Spring Flowering Shrubs that have finished flowering can be pruned in early summer. My Spirea were trimmed of flower heads and pruned of about one third of the old wood down to the ground this weekend. Hopefully also taking out weak growth and crossing branches will provide space for strong new stems to flower next year.
Forsythia was pruned after flowering back in April and other shrubs to now receive this treatment include Philadelphus, Ribes, Deutzia and Weigela. Weigela gets a lighter prune to encourage an Autumn flush of blossom. Rhododendrons (above) do not need pruning but I give them the once over to remove any problems.
Late summer flowering shrubs should be pruned next spring to encourage new flowering wood. Buddleja can be heavily pruned but avoid cutting into really old wood. Dogwoods should be stooled or cut bach to about 10 inches high. Choisya I just give a trim after flowering to retain shape and control the size but if they are putting on to much growth I will sacrifce flowers and prune early. Winter flowering Viburnum and Witch Hazel do not need much pruning so I tend to leave well alone.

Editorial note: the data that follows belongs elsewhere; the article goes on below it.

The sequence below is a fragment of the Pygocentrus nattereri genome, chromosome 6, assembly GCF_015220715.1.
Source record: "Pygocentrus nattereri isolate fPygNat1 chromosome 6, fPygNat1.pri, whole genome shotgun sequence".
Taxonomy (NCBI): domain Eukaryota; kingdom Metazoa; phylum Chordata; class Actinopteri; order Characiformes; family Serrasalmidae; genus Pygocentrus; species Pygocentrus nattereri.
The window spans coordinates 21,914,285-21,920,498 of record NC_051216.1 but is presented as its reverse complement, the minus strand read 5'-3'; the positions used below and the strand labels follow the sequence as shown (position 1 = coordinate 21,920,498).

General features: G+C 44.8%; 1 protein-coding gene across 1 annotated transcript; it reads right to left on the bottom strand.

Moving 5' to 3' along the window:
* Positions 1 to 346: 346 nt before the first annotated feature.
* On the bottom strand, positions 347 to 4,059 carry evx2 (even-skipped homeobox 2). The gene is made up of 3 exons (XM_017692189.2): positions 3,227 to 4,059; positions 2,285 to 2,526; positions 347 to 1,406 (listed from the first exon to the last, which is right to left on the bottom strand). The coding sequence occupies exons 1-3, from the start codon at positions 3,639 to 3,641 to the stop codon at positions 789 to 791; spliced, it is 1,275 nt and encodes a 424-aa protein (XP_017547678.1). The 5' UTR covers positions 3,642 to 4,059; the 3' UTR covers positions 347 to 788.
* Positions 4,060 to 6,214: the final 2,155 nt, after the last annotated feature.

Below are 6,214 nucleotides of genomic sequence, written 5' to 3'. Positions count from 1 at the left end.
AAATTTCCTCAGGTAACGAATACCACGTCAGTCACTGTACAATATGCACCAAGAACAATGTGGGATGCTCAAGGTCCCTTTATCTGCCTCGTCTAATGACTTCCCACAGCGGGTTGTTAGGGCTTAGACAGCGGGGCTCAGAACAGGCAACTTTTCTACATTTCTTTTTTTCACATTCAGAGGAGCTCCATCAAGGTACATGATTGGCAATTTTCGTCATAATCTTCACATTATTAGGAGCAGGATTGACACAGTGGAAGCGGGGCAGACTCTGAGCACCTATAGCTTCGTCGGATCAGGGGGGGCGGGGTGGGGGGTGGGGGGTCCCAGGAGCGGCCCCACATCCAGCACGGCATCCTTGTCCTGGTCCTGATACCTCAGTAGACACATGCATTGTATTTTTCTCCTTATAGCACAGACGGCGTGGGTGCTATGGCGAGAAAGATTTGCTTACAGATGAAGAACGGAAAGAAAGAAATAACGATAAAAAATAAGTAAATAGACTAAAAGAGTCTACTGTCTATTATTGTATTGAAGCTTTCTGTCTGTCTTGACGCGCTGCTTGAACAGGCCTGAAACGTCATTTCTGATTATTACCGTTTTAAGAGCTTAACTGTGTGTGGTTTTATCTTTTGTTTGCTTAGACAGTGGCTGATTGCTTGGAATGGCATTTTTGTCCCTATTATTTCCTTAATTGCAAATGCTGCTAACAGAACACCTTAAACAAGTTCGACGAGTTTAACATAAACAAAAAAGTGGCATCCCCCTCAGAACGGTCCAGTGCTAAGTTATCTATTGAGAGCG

Pruning Aims to achieve regular production of flowers and to keep a shrub healthy. A balance between old and new wood helps flowering. Creating space for light air and growth helps a plant remain healthy. Cutting back to a leaf or stem joint shapes and trains a shrub to do what the gardener wants.
After pruning care includes a dressing of blood fish and bone and a good mulch of compost. This will help the shrub replace all the wood it has grown and lost to my secateurs.